(images used are from Clear Dollar Stamps, Martha Stewart glitter, Stampendous Fun Flock)

Another perfect use for the Quickie Glue Pen is for adhering small pieces of cardstock to whatever project you are working. Any of you who use die cuts by Quickutz or any of the fonts out there by various other die cut systems will find the pen perfect.

The only thing I would say is that if you plan to use this glue for repositional purposes especially larger items, I would suggest using a different type of glue. I really like this pen for detail work, not that it wouldn’t work, but I feel like something with a larger glue surface would suit better for larger projects repositional or not.

As you probably figured, I am a huge fan of the Quickie Glue Pen.

Pros:

  • Fits and feels like a pen which provides extra control
  • Glides super smoothly
  • Doesn’t clog or clump
  • Affordable

Cons: (grasping here)

  • It would be nice if Sakura offered the exact same positive qualities in a slightly larger surface

This pen is widely accessible both at craft and office supply stores, but here are several online stores that carry the Quickie Glue Pen.

Retail cost for the Quickie Glue Pen is $2.79 and is worth every penny. I’m sad it took me this long to find it… don’t ask me why, other than the fact that I had other glue pens and that’s just what I used. The pen is super easy to use and I would rate this product a 10 out of 10.

Seriously, I love it! So, I showcased a couple of uses, and we at Craft Critique would love to hear of any other uses that you may have found. If you don’t own this pen, try it out and then let us know what you think.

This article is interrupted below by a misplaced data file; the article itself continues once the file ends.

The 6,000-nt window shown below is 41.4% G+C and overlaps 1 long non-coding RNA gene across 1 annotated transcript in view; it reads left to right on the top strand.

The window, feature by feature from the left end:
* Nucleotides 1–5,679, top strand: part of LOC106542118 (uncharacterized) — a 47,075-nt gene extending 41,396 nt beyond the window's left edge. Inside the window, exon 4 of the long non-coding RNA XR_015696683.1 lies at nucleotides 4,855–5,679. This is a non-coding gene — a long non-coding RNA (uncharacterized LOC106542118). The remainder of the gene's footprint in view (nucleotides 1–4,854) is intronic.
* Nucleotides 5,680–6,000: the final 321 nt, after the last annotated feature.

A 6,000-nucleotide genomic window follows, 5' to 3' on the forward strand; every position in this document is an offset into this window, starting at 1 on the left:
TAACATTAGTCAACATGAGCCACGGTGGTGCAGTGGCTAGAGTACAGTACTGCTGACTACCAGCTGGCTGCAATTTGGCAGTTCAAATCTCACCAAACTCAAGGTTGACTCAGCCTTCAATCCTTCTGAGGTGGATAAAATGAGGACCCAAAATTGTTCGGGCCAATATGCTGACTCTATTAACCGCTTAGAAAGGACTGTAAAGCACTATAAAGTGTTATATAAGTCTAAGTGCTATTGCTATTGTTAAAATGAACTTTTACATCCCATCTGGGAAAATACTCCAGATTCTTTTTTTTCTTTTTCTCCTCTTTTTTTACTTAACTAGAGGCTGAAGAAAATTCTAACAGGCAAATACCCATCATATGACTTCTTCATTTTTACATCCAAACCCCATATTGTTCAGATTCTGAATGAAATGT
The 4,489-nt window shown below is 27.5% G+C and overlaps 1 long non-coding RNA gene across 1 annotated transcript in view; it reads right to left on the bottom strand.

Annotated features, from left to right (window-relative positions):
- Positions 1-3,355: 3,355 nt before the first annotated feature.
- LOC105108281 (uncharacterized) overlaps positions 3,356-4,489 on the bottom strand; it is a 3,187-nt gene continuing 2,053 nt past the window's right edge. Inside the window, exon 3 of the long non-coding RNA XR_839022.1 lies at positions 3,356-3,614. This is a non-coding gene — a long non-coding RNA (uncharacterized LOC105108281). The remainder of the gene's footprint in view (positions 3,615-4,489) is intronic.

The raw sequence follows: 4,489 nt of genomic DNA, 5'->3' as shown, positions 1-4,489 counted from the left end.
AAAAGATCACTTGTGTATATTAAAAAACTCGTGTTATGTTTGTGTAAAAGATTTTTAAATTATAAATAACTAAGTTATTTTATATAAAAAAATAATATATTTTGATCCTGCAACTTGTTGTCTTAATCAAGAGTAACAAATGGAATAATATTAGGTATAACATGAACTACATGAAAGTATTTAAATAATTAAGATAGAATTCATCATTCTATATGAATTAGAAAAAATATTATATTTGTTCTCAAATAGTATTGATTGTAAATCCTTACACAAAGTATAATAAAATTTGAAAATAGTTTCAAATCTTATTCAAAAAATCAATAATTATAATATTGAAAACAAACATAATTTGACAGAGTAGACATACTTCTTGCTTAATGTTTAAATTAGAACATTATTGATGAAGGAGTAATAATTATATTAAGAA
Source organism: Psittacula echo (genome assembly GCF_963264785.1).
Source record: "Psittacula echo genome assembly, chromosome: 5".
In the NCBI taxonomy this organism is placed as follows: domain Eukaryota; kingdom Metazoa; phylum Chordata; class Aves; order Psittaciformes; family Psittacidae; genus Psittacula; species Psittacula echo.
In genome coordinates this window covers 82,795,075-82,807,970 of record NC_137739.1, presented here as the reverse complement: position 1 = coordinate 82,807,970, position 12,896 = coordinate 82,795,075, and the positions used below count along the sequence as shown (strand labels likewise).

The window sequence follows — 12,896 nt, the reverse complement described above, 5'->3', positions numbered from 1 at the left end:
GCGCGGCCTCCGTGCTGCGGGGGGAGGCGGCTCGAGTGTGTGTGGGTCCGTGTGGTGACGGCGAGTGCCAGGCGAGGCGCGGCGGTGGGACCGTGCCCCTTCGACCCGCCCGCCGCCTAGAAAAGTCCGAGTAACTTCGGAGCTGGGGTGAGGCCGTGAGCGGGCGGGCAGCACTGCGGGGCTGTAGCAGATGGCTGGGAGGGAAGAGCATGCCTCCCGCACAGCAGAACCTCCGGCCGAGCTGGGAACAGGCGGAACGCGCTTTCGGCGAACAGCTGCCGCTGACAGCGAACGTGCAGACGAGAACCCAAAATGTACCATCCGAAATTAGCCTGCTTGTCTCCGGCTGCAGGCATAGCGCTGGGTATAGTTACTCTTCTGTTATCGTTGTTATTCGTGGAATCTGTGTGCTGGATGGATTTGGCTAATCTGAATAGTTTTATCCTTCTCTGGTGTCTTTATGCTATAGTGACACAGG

Click on the link at the top of the page to visit Craft Critique for comments, giveaways and more!

Sakura Quickie Glue Pen

Reported by Julie Campbell

Sometimes the simplest tools can pack a big punch! Today, I want to share with you one of my favorite products – the Quickie Glue Pen by Sakura. I love this pen because it allows me to place adhesive with precision in even the tiniest of spaces. The glue glides on smoothly with it’s 0.7 mm tip. It’s the perfect tool to apply small amounts of glitter or flocking, and works great with tiny paper pieced projects. I also love using this product to adhere small gemstones and embellishments to my cards or scrapbook pages.


The Quickie Glue pen can be used for permanent or temporary adhesion. When the glue is first applied, it is tinted light blue. While the glue is this color, it will produce a permanent bond. If you just want a temporary bond, wait a few moments and the glue will turn clear. This will give your projects a light tack and will allow you to reposition your pieces repeatedly.

In the project below, I cut tiny blades of grass that I wanted to adhere to my card front. The glue pen was just the right tool for the job!



I also used the pen to adhere the tiny pink flowers in my tree branch. I love using this tool when paper piecing small areas! To add dimension to the skirt, I applied adhesive with the glue pen to the top of the skirt and added a couple of foam dots to the bottom edge.




I wanted to show you how easy it is to add glitter to tiny spaces using the Glue Pen!


As you can see below, I traced over the stripes of my bird image using the Glue Pen.


While the glue was still wet, I applied glitter over the entire area.




I tapped off the excess glitter and my project was finished!


Pros:

  • Tip is small (0.7 mm) and is the perfect tool to use in small spaces.
  • Glue glides on smoothly and evenly. No need to squeeze or tap pen.
  • Glue can be used for a permanent or temporary bond.
  • Product is inexpensive and lasts a long time.
  • This is a perfect tool to add glitter, flocking, or even small gemstones to projects.

Cons:

  • Does not work as well for large projects.
  • For permanent bond, you must work quickly before glue turns clear.


The Sakura Quickie Glue pen is a great tool that you’ll find yourself reaching for time and time again. The pen retails for around $2.50 and will last a long time. You can find these pens at your local craft store or on any of these online retailers: Eclectic Paperie, All That Scraps, & Gina K Designs (just to name a few).

Have you tried the Quickie Glue pen yet? If so, I’d love to hear about the clever ways you’ve used this product!

Click on the link at the top of the page to visit Craft Critique for comments, giveaways and more!